Machine learning makes life much more manageable for network security operators.
Dave Mihelcic is the head of federal strategy and technology at Juniper Networks.
If the recent spate of alleged Russian cyberattacks has taught us anything, security breaches can happen so quickly and stealthily, the damage will be done before anyone even realizes there was a hack.
In fact, as malicious actors become more insidious, federal network security managers are finding the reaction time between identifying and mitigating potential threats has gone from minutes to milliseconds. Factor in the volume and complexity of the threats, and it becomes evident the challenge has grown well beyond what can be managed through manual intervention.
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To successfully combat these challenges, cyber operators should consider incorporating machine-learning capabilities into their toolkit. Once used within the Defense Department primarily for real-world target recognition, machine-learning technologies have evolved to become very effective at quickly detecting and responding to potential cyber threats. Through analytics and predetermined risk factors established by cyber operators, these highly intelligent and adaptable systems can evolve to “learn” about threats as they happen and apply that knowledge to better fortify the network in anticipation of future threats.
Machine-learning tools can interact with other components of the network infrastructure to create a remarkable level of advanced threat protection. The tools can continuously evaluate and monitor web and email files in the hunt for evasive malware and use various cloud-based technologies and resources to identify risks.
They can also be used in combination with other network security solutions, including firewalls and edge and core routing and switching infrastructures, to fend off attacks and isolate infected hosts.
Let’s take a look at a hypothetical example to illustrate how machine learning works for cybersecurity. An agency’s analytics-based machine learning system may include a predetermined set of risk factors. When the system has detected enough of these risk factors have been triggered, it will take a predetermined action to help protect the network—for example, blocking access to the network.
At this point, the network security operator can step in and help “teach” the machine. If the operator examines the incident and determines it does not pose a threat, the IT team may remove some of the mitigation protocols. This effectively trains the machine to recognize something was not a hostile attack, and it is OK to ignore this type of event in the future.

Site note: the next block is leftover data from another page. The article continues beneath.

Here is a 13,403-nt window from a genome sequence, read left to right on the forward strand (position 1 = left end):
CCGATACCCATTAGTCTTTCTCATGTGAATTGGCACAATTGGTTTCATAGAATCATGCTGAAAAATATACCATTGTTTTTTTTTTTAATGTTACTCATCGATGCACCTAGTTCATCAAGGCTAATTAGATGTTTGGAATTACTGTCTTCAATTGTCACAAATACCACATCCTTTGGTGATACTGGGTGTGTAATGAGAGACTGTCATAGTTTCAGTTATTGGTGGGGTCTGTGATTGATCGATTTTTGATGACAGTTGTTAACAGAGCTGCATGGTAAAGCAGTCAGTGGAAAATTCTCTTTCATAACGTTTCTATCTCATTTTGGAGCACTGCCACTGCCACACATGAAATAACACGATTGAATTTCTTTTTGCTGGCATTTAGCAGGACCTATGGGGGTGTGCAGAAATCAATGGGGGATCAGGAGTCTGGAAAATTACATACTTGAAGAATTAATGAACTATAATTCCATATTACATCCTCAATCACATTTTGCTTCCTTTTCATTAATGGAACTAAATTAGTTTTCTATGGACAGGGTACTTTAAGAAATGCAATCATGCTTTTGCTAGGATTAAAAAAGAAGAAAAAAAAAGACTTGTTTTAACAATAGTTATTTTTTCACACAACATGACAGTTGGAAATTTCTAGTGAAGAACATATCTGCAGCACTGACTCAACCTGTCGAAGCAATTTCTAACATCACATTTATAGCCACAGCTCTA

Or the operator can confirm the machine’s action by allowing the block to continue. This effectively confirms to the machine an attack is underway and alerts it that it should respond accordingly to similar events in the future. Over time, the system becomes trained to intelligently determine whether or not the risk factors it is detecting indicate a hostile cyberattack.
It should be noted the treasure trove of real-time network monitoring data and analytics federal organizations have at their disposal can be an effective cybersecurity resource when used in conjunction with machine-learning tools. Instead of having predetermined analytics that always comes up with the same answers to the same questions, analytics can be adjusted and evolve over time to better respond to potential risks.
Machine learning can have a positive impact beyond enhanced security and decreased risk of hostile attacks because it can be used to create a more efficient and automated security apparatus that reduces operator workloads. The combination of machine learning with other automated network technologies, such as software-defined networking and cloud solutions, can allow operators to do more with less and free up time to pursue other mission-critical activities.
It also minimizes the risk of human error and lays the groundwork for faster development of more robust and complex systems that can effectively combat threats with minimal human intervention.
At some point, we must acknowledge without massive automation, there simply are not enough humans on Earth to manage IT infrastructures and security operations globally. Network technologies like SDN scale far too quickly, and security threats are too advanced, to leave the management of these solutions solely in the hands of human beings.
Therefore, we have no choice but to make network infrastructures more programmable, autonomous and secure. Machine learning checks off all of these boxes, all while making life much more manageable for network security operators.